MR340 brings paddlers, supporters and community together

COLUMBIA — Three days, 340 miles, hundreds of paddlers, safety boats, ground support teams, volunteers and crowds from different cities. What do all of these things have in common? MR340, the longest nonstop canoe and kayak race in the world. 

The race began in Kansas City on Tuesday; paddlers will travel on the Missouri River all the way to St. Charles. 

There are multiple checkpoints and different stops paddlers can choose to take a break at. However, this race is different because it does not require the competitors to stop. 

There are 13 different divisions that competitors could choose to compete in. 

 Karin Thomas is currently the safety boat captain. She has been part of the process since the beginning 16 years ago.

"I've been doing it for, I guess all 16 years," Thomas said. "I was a race organizer with Scott for a number of years and then pulled away from that and now I drive the safety boat." 

Thomas and her support crew are one of many safety boats patrolling the waters and keeping an eye out on the competitors. 

"We're on call all night long," Thomas said. 

She said this event is more than just a race for her. It was an opportunity to rediscover herself aside from her many other responsibilities. 

“When I am out here the rest of the world disappears," Thomas said. "When I am out there, I'm just me in my purest form and nothing else is attached."

She said one of her favorite parts is the paddlers.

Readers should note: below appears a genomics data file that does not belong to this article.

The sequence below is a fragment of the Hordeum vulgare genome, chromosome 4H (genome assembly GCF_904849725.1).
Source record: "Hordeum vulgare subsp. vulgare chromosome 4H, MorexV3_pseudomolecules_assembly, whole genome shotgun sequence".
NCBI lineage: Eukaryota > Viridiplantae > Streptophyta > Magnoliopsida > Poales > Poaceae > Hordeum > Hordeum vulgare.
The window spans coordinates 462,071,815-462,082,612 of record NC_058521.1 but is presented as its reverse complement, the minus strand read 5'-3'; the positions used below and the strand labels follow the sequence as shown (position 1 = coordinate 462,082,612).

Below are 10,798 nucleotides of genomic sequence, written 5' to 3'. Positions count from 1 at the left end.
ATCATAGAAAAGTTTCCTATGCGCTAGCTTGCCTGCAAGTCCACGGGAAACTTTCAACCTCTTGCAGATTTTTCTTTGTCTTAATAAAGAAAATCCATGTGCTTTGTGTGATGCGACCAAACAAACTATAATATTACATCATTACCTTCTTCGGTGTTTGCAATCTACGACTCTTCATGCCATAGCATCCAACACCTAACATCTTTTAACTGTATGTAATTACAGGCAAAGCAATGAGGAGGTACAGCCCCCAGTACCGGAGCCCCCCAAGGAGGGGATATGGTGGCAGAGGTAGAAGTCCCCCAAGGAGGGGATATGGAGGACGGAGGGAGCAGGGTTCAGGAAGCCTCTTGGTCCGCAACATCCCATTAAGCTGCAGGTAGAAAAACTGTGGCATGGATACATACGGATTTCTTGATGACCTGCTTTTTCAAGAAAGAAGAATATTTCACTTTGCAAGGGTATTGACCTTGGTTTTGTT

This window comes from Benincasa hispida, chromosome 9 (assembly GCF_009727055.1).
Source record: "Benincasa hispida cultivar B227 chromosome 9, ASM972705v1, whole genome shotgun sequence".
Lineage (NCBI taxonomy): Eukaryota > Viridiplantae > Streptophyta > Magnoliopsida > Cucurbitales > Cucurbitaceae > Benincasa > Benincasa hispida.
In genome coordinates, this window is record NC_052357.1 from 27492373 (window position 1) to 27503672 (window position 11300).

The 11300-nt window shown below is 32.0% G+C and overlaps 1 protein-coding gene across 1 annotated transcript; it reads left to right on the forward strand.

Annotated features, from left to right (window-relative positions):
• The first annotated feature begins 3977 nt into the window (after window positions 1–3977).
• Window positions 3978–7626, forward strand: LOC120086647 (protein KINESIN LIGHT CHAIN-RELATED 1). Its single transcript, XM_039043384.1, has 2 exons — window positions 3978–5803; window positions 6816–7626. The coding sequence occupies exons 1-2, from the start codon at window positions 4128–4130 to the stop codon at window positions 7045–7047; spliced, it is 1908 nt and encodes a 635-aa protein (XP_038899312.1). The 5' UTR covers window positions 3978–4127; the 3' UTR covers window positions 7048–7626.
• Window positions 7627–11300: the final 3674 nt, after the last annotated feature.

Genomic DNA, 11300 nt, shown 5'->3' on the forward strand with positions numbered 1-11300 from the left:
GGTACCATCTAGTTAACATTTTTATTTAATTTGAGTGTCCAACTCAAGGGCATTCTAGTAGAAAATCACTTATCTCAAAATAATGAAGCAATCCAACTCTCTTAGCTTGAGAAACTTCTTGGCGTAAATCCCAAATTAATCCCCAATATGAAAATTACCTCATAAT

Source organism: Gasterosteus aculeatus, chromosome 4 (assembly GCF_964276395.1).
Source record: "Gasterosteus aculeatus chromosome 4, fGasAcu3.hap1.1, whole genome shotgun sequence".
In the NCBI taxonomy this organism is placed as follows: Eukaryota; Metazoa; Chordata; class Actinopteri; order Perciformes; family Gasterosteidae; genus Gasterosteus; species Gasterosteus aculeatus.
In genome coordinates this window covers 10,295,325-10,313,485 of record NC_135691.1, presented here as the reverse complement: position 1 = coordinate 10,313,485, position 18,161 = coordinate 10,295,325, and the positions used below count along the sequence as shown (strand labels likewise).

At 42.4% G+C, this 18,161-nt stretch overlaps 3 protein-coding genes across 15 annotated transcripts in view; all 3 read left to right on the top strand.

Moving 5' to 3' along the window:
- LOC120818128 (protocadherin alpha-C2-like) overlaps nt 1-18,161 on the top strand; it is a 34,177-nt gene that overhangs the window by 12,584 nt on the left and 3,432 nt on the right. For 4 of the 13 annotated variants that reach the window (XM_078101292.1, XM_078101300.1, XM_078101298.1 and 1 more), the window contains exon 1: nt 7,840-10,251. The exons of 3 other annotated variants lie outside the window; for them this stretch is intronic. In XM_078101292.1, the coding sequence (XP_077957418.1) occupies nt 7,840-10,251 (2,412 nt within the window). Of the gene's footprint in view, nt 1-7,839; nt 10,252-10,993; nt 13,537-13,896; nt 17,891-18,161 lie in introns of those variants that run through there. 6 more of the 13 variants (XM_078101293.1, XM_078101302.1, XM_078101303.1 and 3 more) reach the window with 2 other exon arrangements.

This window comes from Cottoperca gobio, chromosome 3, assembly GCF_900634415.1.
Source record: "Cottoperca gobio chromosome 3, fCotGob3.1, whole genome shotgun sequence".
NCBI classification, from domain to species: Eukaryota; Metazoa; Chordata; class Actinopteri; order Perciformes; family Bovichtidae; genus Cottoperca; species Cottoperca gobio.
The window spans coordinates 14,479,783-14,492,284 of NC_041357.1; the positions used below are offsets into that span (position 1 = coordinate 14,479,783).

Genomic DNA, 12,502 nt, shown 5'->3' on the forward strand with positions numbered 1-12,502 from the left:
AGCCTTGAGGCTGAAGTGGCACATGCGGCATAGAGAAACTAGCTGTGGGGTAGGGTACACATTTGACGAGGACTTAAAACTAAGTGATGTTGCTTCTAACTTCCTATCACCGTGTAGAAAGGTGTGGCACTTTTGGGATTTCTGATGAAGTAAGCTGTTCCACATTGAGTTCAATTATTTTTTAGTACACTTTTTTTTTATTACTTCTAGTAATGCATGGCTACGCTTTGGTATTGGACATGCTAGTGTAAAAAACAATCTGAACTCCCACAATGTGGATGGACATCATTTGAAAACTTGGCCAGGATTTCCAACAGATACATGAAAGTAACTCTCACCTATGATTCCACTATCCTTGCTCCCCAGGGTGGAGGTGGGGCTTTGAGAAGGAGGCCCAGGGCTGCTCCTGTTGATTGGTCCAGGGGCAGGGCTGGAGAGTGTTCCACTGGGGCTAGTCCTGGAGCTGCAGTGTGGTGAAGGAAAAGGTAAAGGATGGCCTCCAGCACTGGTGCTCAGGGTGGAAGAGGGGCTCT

"The resilience of the paddlers," Thomas said. "It's an amazing way for people to discover themselves, in addition to supporting the river. I love that it gives people this life experience that you just can’t get in any other way." 

Two paddlers are from Wisconsin, and one came all the way from Alaska to be part of this race. 

Brad Roosma, Liam Roosma and Chris Wilson paddle a three person canoe and have dubbed their team Buoyah. 

Wilson and Brad Roosma have been training in Wisconsin for the past six months. Liam said he picked up a paddle about a month ago. 

Brad Roosma said his favorite part is the camaraderie.

"We're all getting to learn, learn about each other," Brad Roosma said. "Get to know each other more."

Wilson said things can be pretty comical. 

"We just try to keep each other going," Wilson said. "We're egging each other on and pushing each other to keep moving one mile closer to the finish line."

The three agreed and said they could not do it without the help from their ground support. 

Brad Roosma's wife and Wilson's wife and daughter meet them at their stops, but not only to cheer them on. 

The women clean the canoe if needed, provide meals, restock for the next trip, and even prepare a tent and place for them to sleep. They drive ahead to the next stop or checkpoint to prepare for the paddlers' arrival. 

You can track the paddlers as they finish their race by Friday.